The details are even more important than usual in this context, as Interisle's comments to the FCC ("Protecting and Promoting the Open Internet") describe — in detail. Our conclusion is that "[s]ervice providers should be required to make the telecommunications layer of their networks available to any requesting party on a common carrier basis, subject to Title II regulation, especially Sections 201, 202, 208, and 254." Read the full paper for a clear explanation of the issues.


Interisle News

October 2019
Interisle releases report on criminal domain abuse

Interisle studied the impact of bulk registration of domain names and how they aid cybercriminals with malware, ransomware, phishing, botnets and spam attacks.
In the report, we studied "bulk registration misuse" by criminal actors. Bulk registrations refers to the practice of rapidly acquiring domain names, using these in an attack, and abandoning them as if they were throw-away ("burner") phones. These domains are a critical resource for cybercriminals. 
You can read the full report: Criminal Abuse of Domain Names or just the Executive Summary.

September 2019
ICANN must do more to fight Internet security threats

ICANN is conducting a distracting debate about the kinds of events that should be described as “DNS abuse”. The instigators of this debate hope to relieve ICANN and its constituencies of responsibility for the way in which identifiers are used to inflict harm on internet users.
However convenient it may be, it is fundamentally wrong. Harmful content itself is not ICANN's concern; the way in which Internet identifiers are used to weaponize harmful content most certainly is. This falls squarely within ICANN's Bylaws obligation to operate “for the benefit of the Internet community as a whole”.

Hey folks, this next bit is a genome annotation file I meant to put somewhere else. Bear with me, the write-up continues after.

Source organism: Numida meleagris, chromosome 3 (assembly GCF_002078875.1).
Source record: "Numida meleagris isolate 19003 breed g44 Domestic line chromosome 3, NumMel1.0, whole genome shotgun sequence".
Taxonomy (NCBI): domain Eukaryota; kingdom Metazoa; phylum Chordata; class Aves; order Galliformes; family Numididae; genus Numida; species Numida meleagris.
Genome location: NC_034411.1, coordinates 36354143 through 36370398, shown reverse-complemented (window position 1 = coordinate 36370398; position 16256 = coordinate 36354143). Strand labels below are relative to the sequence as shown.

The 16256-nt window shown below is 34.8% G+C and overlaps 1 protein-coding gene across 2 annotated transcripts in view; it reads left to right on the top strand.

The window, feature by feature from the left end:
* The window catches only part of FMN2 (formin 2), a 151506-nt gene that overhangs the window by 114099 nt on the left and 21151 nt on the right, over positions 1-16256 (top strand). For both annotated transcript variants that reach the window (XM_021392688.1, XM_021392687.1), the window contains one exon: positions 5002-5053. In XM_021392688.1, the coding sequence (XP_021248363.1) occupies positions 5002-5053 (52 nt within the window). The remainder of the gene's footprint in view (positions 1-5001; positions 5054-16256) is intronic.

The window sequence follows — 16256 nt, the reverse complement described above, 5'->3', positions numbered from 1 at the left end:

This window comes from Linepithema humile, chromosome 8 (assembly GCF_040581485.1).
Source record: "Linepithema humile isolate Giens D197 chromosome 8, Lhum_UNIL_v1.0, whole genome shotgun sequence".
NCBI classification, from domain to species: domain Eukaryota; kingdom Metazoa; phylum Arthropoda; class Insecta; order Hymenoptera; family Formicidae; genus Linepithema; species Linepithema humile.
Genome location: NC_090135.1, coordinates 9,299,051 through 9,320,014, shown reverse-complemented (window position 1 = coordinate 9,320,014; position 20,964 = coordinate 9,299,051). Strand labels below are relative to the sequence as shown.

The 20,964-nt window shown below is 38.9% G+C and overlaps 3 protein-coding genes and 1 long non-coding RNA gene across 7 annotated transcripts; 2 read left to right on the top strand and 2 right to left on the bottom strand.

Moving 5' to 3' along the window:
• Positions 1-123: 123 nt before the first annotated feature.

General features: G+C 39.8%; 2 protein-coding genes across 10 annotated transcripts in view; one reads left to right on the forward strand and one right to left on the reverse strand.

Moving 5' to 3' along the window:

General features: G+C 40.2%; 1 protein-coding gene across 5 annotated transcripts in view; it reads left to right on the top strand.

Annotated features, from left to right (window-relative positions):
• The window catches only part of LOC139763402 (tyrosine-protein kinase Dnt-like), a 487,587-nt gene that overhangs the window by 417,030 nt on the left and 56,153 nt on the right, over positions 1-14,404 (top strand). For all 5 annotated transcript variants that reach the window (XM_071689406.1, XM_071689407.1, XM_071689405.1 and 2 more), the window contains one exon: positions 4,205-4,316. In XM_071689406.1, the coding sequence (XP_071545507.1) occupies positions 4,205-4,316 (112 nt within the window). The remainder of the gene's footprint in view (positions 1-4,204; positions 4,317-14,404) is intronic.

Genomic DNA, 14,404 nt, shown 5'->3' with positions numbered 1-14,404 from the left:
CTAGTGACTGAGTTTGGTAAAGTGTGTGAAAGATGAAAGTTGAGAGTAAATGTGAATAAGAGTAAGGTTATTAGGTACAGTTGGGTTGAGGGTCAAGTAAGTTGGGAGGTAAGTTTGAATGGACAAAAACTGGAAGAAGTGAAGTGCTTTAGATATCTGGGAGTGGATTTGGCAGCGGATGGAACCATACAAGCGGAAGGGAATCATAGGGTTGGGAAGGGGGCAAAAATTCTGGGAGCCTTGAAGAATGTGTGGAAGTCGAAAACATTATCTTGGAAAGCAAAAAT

In this DomainIncite guest post, Lyman Chapin and Dave Piscitello discuss why ICANN's remit extends broadly to how a domain name (or other Internet identifier) is misused to point to or lure a user or application to content that is harmful, or to host content that is harmful. Lyman and Dave offer a pragmatic resolution to the terminology debate: adopt a term, "security threat", that is already widely used within and outside ICANN community. Use the time otherwise wasted in a pointless terminology debate to come to terms with a remit they have studiously avoided: adopt an international treaty definition for cybercrimes and collaborate with public and private sector authorities to disrupt or mitigate these threats.

September 2019
Dave Piscitello to speak at the APWG EU eCrime Research Symposium

Dave has been invited to speak at the APWG EU eCrime Research Symposium in Barcelona, Spain. The abstract for his presentation, "Expanding the scope of blocklisting to improve risk-based threat mitigation" is posted here.

August 2019
Corroborating community complaints about ICANN's CZDS approval process

Dave Piscitello ran a simple experiment to investigate complaints regarding the approvals process for ICANN's Centralized Zone Data Service (CZDS). He applied for all Top-level domains (TLDs) available from the CZDS on May 28 2019 to observe how promptly registries respond to approval requests. The approval process should be a simple check and sign off: it is for many registry operators but for others, the wait can be significant. Read more on Dave's blog.